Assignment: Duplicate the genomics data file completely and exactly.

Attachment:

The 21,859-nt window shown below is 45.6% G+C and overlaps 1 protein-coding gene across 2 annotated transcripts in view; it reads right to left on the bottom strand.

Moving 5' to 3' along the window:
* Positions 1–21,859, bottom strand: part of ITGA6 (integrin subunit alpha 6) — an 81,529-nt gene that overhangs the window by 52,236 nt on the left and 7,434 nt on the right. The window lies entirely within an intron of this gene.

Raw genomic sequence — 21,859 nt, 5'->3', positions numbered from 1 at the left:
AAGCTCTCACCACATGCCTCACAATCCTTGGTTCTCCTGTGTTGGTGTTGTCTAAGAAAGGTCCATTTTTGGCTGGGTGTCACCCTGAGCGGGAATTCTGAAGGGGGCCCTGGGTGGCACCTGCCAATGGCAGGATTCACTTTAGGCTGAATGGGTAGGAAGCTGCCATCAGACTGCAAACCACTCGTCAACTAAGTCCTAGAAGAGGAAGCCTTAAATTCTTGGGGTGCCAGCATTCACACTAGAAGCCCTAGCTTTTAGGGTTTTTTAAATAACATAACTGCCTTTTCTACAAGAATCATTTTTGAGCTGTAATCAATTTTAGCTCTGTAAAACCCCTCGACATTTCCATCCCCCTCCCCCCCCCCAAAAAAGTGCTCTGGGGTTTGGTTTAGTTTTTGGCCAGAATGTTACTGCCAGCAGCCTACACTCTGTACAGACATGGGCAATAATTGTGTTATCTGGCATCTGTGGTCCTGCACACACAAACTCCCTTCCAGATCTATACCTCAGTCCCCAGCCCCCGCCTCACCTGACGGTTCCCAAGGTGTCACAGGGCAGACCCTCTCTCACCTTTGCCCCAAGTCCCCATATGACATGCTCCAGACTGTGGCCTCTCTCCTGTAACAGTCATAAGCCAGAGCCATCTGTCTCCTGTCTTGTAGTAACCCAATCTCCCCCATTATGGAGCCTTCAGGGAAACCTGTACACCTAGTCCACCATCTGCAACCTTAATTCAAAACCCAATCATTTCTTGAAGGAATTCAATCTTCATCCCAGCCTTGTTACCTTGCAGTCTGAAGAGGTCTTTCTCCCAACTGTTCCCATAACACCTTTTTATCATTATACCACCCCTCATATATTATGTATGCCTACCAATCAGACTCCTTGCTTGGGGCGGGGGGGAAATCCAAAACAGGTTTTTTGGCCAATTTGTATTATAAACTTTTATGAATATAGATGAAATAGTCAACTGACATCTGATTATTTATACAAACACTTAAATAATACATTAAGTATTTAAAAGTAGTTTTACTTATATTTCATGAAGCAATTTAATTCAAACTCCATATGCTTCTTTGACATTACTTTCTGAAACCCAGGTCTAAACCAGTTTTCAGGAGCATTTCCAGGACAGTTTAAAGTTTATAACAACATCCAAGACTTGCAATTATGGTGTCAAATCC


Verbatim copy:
The 21,859-nt window shown below is 45.6% G+C and overlaps 1 protein-coding gene across 2 annotated transcripts in view; it reads right to left on the bottom strand.

Moving 5' to 3' along the window:
* Positions 1–21,859, bottom strand: part of ITGA6 (integrin subunit alpha 6) — an 81,529-nt gene that overhangs the window by 52,236 nt on the left and 7,434 nt on the right. The window lies entirely within an intron of this gene.

Raw genomic sequence — 21,859 nt, 5'->3', positions numbered from 1 at the left:
AAGCTCTCACCACATGCCTCACAATCCTTGGTTCTCCTGTGTTGGTGTTGTCTAAGAAAGGTCCATTTTTGGCTGGGTGTCACCCTGAGCGGGAATTCTGAAGGGGGCCCTGGGTGGCACCTGCCAATGGCAGGATTCACTTTAGGCTGAATGGGTAGGAAGCTGCCATCAGACTGCAAACCACTCGTCAACTAAGTCCTAGAAGAGGAAGCCTTAAATTCTTGGGGTGCCAGCATTCACACTAGAAGCCCTAGCTTTTAGGGTTTTTTAAATAACATAACTGCCTTTTCTACAAGAATCATTTTTGAGCTGTAATCAATTTTAGCTCTGTAAAACCCCTCGACATTTCCATCCCCCTCCCCCCCCCCAAAAAAGTGCTCTGGGGTTTGGTTTAGTTTTTGGCCAGAATGTTACTGCCAGCAGCCTACACTCTGTACAGACATGGGCAATAATTGTGTTATCTGGCATCTGTGGTCCTGCACACACAAACTCCCTTCCAGATCTATACCTCAGTCCCCAGCCCCCGCCTCACCTGACGGTTCCCAAGGTGTCACAGGGCAGACCCTCTCTCACCTTTGCCCCAAGTCCCCATATGACATGCTCCAGACTGTGGCCTCTCTCCTGTAACAGTCATAAGCCAGAGCCATCTGTCTCCTGTCTTGTAGTAACCCAATCTCCCCCATTATGGAGCCTTCAGGGAAACCTGTACACCTAGTCCACCATCTGCAACCTTAATTCAAAACCCAATCATTTCTTGAAGGAATTCAATCTTCATCCCAGCCTTGTTACCTTGCAGTCTGAAGAGGTCTTTCTCCCAACTGTTCCCATAACACCTTTTTATCATTATACCACCCCTCATATATTATGTATGCCTACCAATCAGACTCCTTGCTTGGGGCGGGGGGGAAATCCAAAACAGGTTTTTTGGCCAATTTGTATTATAAACTTTTATGAATATAGATGAAATAGTCAACTGACATCTGATTATTTATACAAACACTTAAATAATACATTAAGTATTTAAAAGTAGTTTTACTTATATTTCATGAAGCAATTTAATTCAAACTCCATATGCTTCTTTGACATTACTTTCTGAAACCCAGGTCTAAACCAGTTTTCAGGAGCATTTCCAGGACAGTTTAAAGTTTATAACAACATCCAAGACTTGCAATTATGGTGTCAAATCC